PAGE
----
As the leader of Camper Van Beethoven and Cracker, David Lowery became one of the unlikely stars of alternative rock in the 1980s and ‘90s, turning his eclectic musical outlook and offbeat sense of humor into a series of songs that made his first band a favorite in underground rock circles and afforded the second a brief fling with mainstream success. Lowery was born in San Antonio, TX on September 10, 1960; his father was in the Air Force and the family moved a great deal before settling in Redlands, CA when David was a teenager. He attended the University of California Santa Cruz, and fell in with a handful of like-minded musicians, playing in a handful of short-lived bands, including Sitting Ducks and Box O'Laffs. In 1983, Lowery and guitarist/percussionist Chris Molla began working up new songs while hanging out in Redlands during summer break, and after returning to Santa Cruz, their band Box O'Laffs, with Anthony Guess on drums, evolved into Camper Van Beethoven with the addition of bassist Victor Krummenacher, violinist and multi-instrumentalist Jonathan Segal, and guitarist Greg Lisher. After the band began developing a local following for their curious fusion of folk rock, garage rock, world music, and punk with Lowery's witty, off-kilter lyrics tying the elements together, they recorded their debut album, Telephone Free Landslide Victory, in 1985 for L.A.-based Independent Project Records. The album became a critical favorite and earned plenty of college radio airplay for the song "Take the Skinheads Bowling," making CBV a small-scale underground success story. CBV toured frequently (including a major tour opening for R.E.M.) and released two more full-length albums on their own Pitch-A-Tent label, II & III and Camper Van Beethoven, before signing with IRS Records in 1988. Their first major-label album, Our Beloved Revolutionary Sweetheart, earned the band a minor MTV and college radio hit, "Eye of Fatima (Pt. 2)," but the group began to splinter during the recording of the follow-up, 1989's Key Lime Pie, which was dominated by guest musicians. While the album's cover of "Pictures of Matchstick Men" was a minor hit, it came too late to save the band, which called it quits in 1990.
In 1991, Lowery relocated to Richmond, VA and dove back into music by forming a new band, Cracker, with guitarist Johnny Hickman (an old friend from the Santa Cruz scene) and bassist Davey Faragher (who worked with the final lineup of CVB). Compared to Camper Van Beethoven, Cracker was a much more straightforward rock & roll band, though the lyrics still reflected Lowery's quirky and sometimes wise-ass sense of humor, and the music had a pronounced rooty bent. The group's self-titled debut, recorded with a handful of sessionmen holding down the drums, was released by Virgin Records in 1992 and fared well on MTV and alternative radio thanks to the single "Teen Angst (What the World Needs Now)," and the follow-up, 1993's Kerosene Hat, introduced the band to the mainstream when the singles "Low" and "Get Off This" became a break-out radio hits and the album went platinum. While Cracker remained active, they never managed to duplicate the success of Kerosene Hat, and after 1998's Gentleman's Blues, the group left Virgin to record for a variety of independent labels. (In 2006, Virgin assembled the compilation Get on with It: The Best of Cracker without the band's participation; Lowery and company responded by re-recording the group's best-known songs for a disc called Greatest Hits Redux, which was released at the same time and outsold the Virgin set.)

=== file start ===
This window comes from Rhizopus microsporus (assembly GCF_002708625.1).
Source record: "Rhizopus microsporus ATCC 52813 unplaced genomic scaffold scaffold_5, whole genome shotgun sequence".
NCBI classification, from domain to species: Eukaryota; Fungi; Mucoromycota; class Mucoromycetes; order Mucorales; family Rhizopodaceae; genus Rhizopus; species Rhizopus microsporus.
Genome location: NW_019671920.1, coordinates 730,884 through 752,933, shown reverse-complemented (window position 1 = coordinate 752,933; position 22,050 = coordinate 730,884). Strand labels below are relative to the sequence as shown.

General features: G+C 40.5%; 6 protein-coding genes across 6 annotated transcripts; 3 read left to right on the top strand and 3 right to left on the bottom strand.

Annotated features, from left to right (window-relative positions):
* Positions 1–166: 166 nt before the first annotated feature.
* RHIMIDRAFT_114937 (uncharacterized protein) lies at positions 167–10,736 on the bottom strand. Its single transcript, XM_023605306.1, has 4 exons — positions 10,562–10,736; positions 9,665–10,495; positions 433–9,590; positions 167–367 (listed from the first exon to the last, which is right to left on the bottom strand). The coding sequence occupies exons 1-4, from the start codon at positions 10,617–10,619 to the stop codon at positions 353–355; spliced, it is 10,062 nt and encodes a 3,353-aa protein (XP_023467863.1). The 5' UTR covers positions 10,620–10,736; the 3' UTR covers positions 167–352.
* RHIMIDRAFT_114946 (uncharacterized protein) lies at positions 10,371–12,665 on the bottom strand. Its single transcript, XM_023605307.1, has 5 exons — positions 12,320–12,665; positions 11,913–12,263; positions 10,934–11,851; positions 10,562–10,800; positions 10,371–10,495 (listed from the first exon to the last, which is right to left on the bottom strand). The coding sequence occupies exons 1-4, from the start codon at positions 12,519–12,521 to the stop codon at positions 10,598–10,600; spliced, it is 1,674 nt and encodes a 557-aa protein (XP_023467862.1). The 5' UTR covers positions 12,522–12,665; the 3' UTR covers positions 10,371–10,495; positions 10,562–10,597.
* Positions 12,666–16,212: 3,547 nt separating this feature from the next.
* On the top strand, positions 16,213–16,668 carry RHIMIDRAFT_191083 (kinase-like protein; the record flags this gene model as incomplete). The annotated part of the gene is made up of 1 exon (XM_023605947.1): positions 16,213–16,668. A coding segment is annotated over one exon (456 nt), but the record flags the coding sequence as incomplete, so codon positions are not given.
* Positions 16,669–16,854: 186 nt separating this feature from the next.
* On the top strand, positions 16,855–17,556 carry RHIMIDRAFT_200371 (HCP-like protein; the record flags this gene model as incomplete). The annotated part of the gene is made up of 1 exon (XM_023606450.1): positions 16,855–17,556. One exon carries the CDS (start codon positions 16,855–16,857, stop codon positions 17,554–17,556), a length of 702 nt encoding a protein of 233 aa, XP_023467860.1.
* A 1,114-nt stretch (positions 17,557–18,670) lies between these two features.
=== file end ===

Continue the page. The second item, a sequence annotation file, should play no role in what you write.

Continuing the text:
In 1999, Lowery partnered with Victor Krummenacher and Jonathan Segal to assemble a Camper Van Beethoven rarities collection, Camper Van Beethoven Is Dead: Long Live Camper Van Beethoven. A few tracks were re-recorded for the album, and in 2002, they released Cigarettes and Carrot Juice: The Santa Cruz Years, a box set that collected CBV's pre-IRS catalog along with a set of rarities and a disc of unreleased live recordings. To support the release of the set, Camper Van Beethoven re-formed to play a handful of live shows, and the group has remained sporadically active ever since, with Lowery dividing his time between the two bands on the road and in the studio (and occasionally pairing them together on the same bill).
When not occupied with his two bands, Lowery is a part-owner of a recording studio in Richmond, VA, Sound of Music Recording. Lowery has also established himself as a producer, working in the studio with Counting Crows, Sparklehorse, Magnolia Electric Co., Modern Skirts, Carbon Leaf, and many more. Lowery made his long-awaited solo debut in 2011 with his first album released under his own name, The Palace Guards. ~ Mark Deming